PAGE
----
In the 2016 trade that sent Andrew Miller to Cleveland, Ben Heller was arguably the third best piece that the Yankees received in return at the time. You wouldn’t find him on any top 100 lists or anything, but he was a reliever close to the majors, putting up some impressive numbers in Triple-A. He then went on to make his debut that August.
In the years since, Heller’s major league career as a Yankee so far has been stop-start. In the first two seasons, that was due in part to him being on the “Scranton Shuttle,” and having at least one stint in the majors where he never got into a game. However in more recent years, he’s been away due to injury. Heller underwent Tommy John surgery in April 2018, and only just returned towards the end of 2019.
However with 2020 spring training games underway and the season inching closer, can Heller become a regular part of the bullpen going forward?
2019 Season Statistics:
Majors: 7.1 IP, 1.23 ERA, 3.76 FIP, 1.227 WHIP, 11.9 K/9, 3.7 BB/9, 7.4 H/9, 1.2 HR/9
Minors (triple-A/advanced-A): 13.3 IP, 0.66 ERA, 2.35/2.93 FIP (AAA/A+), 0.878 WHIP, 9.9 K/9, 2.6 BB/9, 5.3 H/9, 0.9 HR/9
2020 FanGraphs Depth Chart Projections: 28.0 IP, 4.32 ERA, 4.49 FIP, 1.35 WHIP, 10.03 K/9, 4.04 BB/9, 8.04 H/9 1.45 HR/9
Beyond him just being healthy, there are a couple reasons to think that Heller’s role could be expanded in 2020. One is that when CC Sabathia went down during the ALCS, he was the one added to the roster. Even if he didn’t end up pitching in the series, the team clearly has some amount of faith in him to put him on a playoff roster.
There was also the departure of Dellin Betances. Now that he’s a Met, that’s one less arm that the Yankees have in the bullpen in front of Heller. The bullpen is still plenty deep, but with Betances gone, everyone behind him will theoretically move up a spot, including Heller. Between his contract that’s still under team control and the potential he’s shown at points, it’s entirely plausible that Heller will spent a lot of time in the majors this season.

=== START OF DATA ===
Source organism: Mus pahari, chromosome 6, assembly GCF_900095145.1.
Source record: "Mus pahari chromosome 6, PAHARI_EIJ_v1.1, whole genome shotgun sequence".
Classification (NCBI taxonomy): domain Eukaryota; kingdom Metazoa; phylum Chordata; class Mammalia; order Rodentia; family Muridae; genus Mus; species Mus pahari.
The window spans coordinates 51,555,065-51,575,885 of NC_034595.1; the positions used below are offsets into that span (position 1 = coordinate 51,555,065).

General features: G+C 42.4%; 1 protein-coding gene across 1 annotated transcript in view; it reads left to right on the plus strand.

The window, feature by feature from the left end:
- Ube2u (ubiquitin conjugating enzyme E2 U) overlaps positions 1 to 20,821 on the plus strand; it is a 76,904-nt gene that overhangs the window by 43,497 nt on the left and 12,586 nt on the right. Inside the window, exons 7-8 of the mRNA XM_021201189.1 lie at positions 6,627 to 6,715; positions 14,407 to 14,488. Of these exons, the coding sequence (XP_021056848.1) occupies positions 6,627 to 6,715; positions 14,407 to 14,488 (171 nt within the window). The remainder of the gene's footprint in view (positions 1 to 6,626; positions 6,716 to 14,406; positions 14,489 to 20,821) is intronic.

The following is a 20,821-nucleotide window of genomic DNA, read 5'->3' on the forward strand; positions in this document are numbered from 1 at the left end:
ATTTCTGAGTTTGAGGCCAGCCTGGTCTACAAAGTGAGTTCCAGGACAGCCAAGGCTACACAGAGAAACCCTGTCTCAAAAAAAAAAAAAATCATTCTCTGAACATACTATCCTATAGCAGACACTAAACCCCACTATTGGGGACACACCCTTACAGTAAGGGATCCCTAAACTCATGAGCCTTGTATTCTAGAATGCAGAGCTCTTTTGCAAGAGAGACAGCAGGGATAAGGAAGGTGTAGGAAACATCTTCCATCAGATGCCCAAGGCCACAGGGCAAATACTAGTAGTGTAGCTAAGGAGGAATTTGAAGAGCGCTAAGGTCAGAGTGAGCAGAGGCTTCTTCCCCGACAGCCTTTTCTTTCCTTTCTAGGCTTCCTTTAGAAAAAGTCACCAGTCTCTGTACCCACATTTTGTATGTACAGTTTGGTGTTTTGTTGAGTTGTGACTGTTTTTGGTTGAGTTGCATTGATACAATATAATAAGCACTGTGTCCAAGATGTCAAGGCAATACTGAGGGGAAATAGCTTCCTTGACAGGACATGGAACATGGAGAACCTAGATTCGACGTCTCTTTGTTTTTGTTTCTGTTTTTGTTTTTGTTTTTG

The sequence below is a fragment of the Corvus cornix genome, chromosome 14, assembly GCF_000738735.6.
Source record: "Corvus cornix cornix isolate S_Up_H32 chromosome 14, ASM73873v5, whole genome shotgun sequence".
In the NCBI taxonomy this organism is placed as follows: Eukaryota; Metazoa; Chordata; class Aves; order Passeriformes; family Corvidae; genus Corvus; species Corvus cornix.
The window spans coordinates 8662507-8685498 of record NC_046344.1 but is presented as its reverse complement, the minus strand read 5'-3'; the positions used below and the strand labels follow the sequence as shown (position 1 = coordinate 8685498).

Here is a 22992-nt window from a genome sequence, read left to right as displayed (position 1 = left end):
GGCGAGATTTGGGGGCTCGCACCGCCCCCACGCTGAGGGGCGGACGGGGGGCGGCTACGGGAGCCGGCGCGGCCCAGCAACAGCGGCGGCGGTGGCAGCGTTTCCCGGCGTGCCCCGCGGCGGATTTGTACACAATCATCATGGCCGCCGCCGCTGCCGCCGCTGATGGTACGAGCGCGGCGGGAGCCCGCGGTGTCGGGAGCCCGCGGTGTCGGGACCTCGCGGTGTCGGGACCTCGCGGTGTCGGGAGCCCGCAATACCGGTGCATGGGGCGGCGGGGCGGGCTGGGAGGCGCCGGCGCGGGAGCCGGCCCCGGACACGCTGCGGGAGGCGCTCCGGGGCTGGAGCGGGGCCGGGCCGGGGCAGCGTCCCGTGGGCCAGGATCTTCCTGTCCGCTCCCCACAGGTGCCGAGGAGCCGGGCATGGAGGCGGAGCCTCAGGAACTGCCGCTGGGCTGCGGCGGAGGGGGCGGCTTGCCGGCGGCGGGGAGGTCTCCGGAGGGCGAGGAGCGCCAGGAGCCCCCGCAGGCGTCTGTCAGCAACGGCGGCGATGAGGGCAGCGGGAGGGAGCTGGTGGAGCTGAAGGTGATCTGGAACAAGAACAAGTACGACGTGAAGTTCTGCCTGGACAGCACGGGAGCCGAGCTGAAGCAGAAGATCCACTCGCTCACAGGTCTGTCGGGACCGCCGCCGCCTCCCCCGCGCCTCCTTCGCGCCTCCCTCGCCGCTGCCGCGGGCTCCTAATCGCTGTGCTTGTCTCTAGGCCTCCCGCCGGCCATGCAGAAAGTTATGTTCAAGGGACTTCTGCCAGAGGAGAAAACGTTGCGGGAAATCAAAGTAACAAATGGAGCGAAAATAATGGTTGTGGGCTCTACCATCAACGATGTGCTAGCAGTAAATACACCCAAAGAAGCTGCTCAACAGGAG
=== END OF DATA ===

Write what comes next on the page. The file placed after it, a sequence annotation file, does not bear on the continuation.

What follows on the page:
Another is the new three-batter minimum rule. The Yankees haven’t really had an outright LOOGY in a couple years, and now there’s even less of a reason for them to have one. Throughout his minor league career, Heller’s shown himself to be perfectly capable of getting hitters of either handedness out.
As for what to expect from him in 2020, there’s still much to be seen. He may have debuted nearly four years ago at this point, but he still has just 25.1 major league innings under his belt. That’s not to mention that his pitch usage was fairly different upon his major league return in 2019 from what it had previously been:
He relied on his breaking stuff a lot more than his pre-Tommy John years, while his changeup usage dropped nearly in half. Of course last year’s numbers are working off just a seven inning sample, which could have more to do with that than any sort of genuine change. Add in new Yankees’ pitching coach Matt Blake, and it’s tough to know exactly what to expect from Heller in 2020.
The aforementioned FanGraphs projections have him putting up a relatively mediocre year. That wouldn’t exactly be surprising for, even with the injuries, a 28-year old who has thrown less than 30 major league innings. On the other hand, it also wouldn’t be shocking for him to spend the who season in the majors putting up decent numbers. He has the stuff, and if he can break through, this seems like a good year to.